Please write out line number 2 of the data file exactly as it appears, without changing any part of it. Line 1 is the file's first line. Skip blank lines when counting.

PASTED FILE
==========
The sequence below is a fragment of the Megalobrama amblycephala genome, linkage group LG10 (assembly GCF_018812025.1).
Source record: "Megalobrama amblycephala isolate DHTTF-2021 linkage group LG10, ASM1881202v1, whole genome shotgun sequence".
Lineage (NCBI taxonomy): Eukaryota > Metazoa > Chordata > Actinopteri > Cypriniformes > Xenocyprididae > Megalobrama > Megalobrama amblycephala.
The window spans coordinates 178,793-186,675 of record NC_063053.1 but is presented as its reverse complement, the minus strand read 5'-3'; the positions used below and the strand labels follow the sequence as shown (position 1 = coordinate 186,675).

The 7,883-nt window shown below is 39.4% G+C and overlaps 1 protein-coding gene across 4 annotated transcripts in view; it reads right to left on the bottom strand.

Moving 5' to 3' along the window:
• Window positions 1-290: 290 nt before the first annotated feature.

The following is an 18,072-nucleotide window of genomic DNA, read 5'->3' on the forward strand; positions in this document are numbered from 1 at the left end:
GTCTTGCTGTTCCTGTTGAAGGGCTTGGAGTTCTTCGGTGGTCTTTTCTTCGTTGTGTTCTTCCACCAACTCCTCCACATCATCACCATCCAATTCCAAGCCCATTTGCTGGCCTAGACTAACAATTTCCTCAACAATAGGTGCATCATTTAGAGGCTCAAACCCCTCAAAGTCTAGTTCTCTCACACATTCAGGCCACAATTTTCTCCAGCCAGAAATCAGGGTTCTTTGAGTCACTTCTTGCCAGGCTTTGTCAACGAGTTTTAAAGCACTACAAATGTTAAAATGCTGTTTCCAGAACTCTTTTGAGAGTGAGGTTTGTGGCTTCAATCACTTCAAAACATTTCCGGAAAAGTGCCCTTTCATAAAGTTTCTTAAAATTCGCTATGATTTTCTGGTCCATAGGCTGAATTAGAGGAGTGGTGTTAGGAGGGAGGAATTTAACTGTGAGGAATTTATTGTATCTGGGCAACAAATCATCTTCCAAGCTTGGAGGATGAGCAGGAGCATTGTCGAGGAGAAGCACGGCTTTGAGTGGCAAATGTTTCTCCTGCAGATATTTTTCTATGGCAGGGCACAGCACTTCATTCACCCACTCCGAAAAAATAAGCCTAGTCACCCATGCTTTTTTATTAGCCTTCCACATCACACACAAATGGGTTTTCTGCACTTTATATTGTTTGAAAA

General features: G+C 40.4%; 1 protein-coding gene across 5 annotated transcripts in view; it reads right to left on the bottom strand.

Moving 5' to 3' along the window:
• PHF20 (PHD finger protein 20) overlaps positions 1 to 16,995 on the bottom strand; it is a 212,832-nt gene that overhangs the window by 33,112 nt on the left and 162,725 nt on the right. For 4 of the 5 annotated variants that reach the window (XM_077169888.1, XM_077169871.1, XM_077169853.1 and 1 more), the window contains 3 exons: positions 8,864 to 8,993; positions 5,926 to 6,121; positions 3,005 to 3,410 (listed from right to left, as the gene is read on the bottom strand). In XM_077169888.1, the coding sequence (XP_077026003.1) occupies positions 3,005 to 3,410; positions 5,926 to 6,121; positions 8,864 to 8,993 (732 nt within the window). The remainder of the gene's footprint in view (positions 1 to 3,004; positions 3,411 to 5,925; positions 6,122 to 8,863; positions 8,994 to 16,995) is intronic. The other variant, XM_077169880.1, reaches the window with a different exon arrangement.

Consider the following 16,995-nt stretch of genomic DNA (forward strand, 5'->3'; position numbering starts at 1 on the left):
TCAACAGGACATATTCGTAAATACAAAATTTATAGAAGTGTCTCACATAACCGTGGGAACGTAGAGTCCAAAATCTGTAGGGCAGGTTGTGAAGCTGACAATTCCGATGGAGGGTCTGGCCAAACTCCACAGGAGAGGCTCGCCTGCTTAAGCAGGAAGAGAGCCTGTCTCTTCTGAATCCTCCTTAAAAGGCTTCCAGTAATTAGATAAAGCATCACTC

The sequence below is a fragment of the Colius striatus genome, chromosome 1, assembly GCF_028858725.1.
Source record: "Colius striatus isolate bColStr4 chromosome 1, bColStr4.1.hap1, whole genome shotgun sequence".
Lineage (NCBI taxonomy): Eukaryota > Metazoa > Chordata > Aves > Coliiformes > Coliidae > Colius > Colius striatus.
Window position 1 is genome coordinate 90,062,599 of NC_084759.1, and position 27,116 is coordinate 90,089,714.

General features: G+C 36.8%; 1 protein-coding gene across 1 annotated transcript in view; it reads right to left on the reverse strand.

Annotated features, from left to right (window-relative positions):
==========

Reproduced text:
Source record: "Megalobrama amblycephala isolate DHTTF-2021 linkage group LG10, ASM1881202v1, whole genome shotgun sequence".